Thursday, August 30, 2007

An ISO Standard for Plenary Speakers?

We have been talking about standards for social impact analysis today in a small discussion group. Has anyone thought of an ISO like this yet? That would be really helpful to those who are organizing workshops and for speakers as well.

You Can't Fight Furniture

No matter how hard you try to have a dynamic, interactive feeling to a workshop, if you are in a room where the furniture is all facing forward and bolted to the floor, people's assumptions are that they are there to sit still and listen, and not to look at each other and talk.

We have just launched our New Learning workshop, our room is a banked auditorium - very nice, very wired, not too big and very quiet at the moment. Of course, we are at the introduction and context setting part filled with short presentations. And we will get to work hard to change the dynamic once we move past this part to participants' introductions, which I will facilitate next. Needless to say, I was delighted to notice that the chairs do swivel.

Are Formal Networks Pre-Internet Artifacts?

This strikes me as a rather explosive question, and it would be interesting to hear different viewpoints. Several years ago I think I would not have considered it as plausible as I do today. Formal networks now are competing with personal networks that people set up for themselves, both social and professional. Why join a structured professional network, when you can use a ning or Facebook to bring into your orbit the people who are important for informal learning and exchange on your preferred practice, and use google or any other search engine to find all the relevant new information for your field. What can formal networks now provide as a compelling value proposition for their members?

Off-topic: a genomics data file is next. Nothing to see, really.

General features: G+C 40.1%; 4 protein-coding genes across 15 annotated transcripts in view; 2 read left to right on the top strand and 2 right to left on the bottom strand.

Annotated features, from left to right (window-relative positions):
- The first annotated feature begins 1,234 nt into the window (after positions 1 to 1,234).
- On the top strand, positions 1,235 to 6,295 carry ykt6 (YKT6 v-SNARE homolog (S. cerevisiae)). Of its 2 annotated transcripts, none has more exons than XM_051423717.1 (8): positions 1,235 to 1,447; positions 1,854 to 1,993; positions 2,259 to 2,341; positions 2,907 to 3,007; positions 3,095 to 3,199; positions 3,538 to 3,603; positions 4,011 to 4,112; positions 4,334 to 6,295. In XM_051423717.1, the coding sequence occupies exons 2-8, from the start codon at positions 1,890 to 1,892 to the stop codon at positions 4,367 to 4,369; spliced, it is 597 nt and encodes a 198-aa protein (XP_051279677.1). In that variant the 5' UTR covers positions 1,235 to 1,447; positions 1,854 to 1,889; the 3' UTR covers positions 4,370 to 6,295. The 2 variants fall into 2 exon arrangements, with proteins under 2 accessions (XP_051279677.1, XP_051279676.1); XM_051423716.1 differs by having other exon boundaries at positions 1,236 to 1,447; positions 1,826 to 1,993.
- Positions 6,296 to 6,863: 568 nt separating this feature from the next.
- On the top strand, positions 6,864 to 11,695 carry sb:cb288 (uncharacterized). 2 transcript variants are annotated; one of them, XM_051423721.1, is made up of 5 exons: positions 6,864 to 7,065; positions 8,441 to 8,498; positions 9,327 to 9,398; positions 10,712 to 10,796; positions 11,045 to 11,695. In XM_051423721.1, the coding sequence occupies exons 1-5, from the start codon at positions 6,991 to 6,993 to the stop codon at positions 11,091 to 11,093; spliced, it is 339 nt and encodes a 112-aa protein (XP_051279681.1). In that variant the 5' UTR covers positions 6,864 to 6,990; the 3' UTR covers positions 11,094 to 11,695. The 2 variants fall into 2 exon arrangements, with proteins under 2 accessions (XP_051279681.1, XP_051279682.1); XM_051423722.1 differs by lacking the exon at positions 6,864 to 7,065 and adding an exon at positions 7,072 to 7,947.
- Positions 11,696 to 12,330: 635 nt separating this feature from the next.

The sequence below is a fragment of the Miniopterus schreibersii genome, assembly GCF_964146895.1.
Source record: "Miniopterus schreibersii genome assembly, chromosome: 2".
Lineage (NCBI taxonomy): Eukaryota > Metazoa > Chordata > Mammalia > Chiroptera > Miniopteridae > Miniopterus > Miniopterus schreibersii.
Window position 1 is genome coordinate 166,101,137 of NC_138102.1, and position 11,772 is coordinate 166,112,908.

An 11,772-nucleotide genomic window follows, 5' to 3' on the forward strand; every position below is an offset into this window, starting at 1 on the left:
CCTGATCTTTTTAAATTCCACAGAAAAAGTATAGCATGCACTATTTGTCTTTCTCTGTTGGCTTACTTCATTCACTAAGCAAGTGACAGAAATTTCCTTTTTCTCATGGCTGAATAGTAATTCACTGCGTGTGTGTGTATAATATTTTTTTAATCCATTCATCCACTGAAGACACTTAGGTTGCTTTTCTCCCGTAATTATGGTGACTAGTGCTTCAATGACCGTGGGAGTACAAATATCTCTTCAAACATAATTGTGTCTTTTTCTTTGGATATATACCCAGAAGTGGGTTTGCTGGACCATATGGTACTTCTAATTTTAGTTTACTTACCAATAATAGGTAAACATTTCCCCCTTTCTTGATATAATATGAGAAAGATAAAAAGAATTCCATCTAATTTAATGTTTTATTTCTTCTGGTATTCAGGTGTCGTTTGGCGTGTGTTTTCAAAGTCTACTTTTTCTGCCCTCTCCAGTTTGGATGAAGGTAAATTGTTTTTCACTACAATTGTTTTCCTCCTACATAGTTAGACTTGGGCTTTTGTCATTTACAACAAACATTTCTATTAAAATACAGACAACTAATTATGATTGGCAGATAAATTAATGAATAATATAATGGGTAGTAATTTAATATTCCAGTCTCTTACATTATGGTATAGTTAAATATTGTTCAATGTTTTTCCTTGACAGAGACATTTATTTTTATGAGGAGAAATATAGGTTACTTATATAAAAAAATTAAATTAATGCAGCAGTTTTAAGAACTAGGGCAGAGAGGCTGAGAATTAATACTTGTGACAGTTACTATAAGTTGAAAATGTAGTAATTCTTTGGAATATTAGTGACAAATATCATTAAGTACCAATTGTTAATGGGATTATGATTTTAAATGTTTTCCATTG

I guess they can be filters and aggregators, but there are lots of organization providing clearinghouses and tailored information collections. There might be a few specialised niches left to populate here, but fewer and fewer every day. Maybe they can provide quality control? But voting and ranking functions can do that to, as well as checking the popular tags on or the public bloglines accounts of reputable experts. What is the most compelling offer for formal networks today?

Maybe they need to go back to F2F formats, that is something that many of these new tools don't provide. When they are virtual, then they are increasingly in a crowded space.

We are just about to kick off a meeting organized in conjunction with our international network of communication and education/learning experts on New Learning, no doubt this will be an interesting question for reflection...